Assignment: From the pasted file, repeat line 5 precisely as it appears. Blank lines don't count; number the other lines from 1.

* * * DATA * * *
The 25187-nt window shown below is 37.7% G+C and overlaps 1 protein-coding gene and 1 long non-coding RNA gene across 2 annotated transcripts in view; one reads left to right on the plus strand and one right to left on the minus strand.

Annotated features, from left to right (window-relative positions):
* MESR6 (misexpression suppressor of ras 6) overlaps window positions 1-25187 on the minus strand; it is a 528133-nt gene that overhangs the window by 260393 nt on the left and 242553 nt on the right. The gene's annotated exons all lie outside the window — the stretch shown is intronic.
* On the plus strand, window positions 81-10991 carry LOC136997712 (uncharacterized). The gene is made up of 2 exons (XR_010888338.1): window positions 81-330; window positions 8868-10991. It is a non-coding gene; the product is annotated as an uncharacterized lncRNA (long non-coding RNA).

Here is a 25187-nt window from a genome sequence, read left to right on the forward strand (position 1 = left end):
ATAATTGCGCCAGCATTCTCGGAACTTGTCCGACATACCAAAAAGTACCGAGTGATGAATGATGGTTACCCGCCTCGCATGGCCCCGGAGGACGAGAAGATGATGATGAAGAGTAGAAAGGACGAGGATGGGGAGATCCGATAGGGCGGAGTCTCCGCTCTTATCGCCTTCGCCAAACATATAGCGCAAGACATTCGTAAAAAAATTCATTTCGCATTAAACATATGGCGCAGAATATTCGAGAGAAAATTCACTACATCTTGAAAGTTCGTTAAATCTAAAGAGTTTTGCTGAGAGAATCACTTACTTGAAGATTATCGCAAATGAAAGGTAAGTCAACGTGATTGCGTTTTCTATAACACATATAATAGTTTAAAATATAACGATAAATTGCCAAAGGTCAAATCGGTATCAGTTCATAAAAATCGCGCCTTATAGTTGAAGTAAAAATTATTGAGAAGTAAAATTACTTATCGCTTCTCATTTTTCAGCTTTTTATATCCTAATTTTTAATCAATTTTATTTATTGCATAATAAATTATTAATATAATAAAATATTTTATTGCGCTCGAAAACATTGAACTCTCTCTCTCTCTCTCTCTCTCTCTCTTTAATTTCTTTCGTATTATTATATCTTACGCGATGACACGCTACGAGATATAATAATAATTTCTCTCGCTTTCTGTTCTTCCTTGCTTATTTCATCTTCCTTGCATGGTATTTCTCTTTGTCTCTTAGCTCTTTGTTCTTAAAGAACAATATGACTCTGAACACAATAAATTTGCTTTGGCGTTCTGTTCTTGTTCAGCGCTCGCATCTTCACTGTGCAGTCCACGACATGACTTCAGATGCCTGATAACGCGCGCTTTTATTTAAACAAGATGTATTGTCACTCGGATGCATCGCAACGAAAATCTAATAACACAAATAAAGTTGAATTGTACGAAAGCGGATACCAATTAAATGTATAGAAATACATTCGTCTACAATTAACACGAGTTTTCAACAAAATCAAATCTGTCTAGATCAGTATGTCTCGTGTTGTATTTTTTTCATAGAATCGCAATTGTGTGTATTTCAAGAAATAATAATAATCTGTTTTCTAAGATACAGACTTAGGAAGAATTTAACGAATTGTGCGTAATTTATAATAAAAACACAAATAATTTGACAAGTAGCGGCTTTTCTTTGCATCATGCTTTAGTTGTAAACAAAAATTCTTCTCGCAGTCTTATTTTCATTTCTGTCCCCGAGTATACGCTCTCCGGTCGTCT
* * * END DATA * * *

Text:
Here is a 25187-nt window from a genome sequence, read left to right on the forward strand (position 1 = left end):